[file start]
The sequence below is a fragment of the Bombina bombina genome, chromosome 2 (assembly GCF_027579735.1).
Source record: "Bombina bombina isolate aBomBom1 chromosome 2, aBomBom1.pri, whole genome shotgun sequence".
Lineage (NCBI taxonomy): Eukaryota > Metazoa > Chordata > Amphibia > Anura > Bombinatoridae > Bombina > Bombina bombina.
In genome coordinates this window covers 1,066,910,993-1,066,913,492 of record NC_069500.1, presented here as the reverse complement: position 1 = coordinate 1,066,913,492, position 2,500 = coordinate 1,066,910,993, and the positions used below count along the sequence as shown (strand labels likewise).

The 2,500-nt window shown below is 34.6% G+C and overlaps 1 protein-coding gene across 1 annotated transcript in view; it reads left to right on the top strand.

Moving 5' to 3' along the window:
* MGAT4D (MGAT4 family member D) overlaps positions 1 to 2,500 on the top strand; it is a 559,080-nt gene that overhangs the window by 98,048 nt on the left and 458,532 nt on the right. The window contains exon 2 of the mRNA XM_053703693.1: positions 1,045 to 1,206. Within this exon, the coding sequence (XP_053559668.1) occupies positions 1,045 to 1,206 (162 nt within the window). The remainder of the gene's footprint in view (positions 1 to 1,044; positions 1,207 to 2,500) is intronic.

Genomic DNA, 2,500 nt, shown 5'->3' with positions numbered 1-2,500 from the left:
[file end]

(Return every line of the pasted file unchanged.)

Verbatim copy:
The sequence below is a fragment of the Bombina bombina genome, chromosome 2 (assembly GCF_027579735.1).
Source record: "Bombina bombina isolate aBomBom1 chromosome 2, aBomBom1.pri, whole genome shotgun sequence".
Lineage (NCBI taxonomy): Eukaryota > Metazoa > Chordata > Amphibia > Anura > Bombinatoridae > Bombina > Bombina bombina.
In genome coordinates this window covers 1,066,910,993-1,066,913,492 of record NC_069500.1, presented here as the reverse complement: position 1 = coordinate 1,066,913,492, position 2,500 = coordinate 1,066,910,993, and the positions used below count along the sequence as shown (strand labels likewise).

The 2,500-nt window shown below is 34.6% G+C and overlaps 1 protein-coding gene across 1 annotated transcript in view; it reads left to right on the top strand.

Moving 5' to 3' along the window:
* MGAT4D (MGAT4 family member D) overlaps positions 1 to 2,500 on the top strand; it is a 559,080-nt gene that overhangs the window by 98,048 nt on the left and 458,532 nt on the right. The window contains exon 2 of the mRNA XM_053703693.1: positions 1,045 to 1,206. Within this exon, the coding sequence (XP_053559668.1) occupies positions 1,045 to 1,206 (162 nt within the window). The remainder of the gene's footprint in view (positions 1 to 1,044; positions 1,207 to 2,500) is intronic.

Genomic DNA, 2,500 nt, shown 5'->3' with positions numbered 1-2,500 from the left: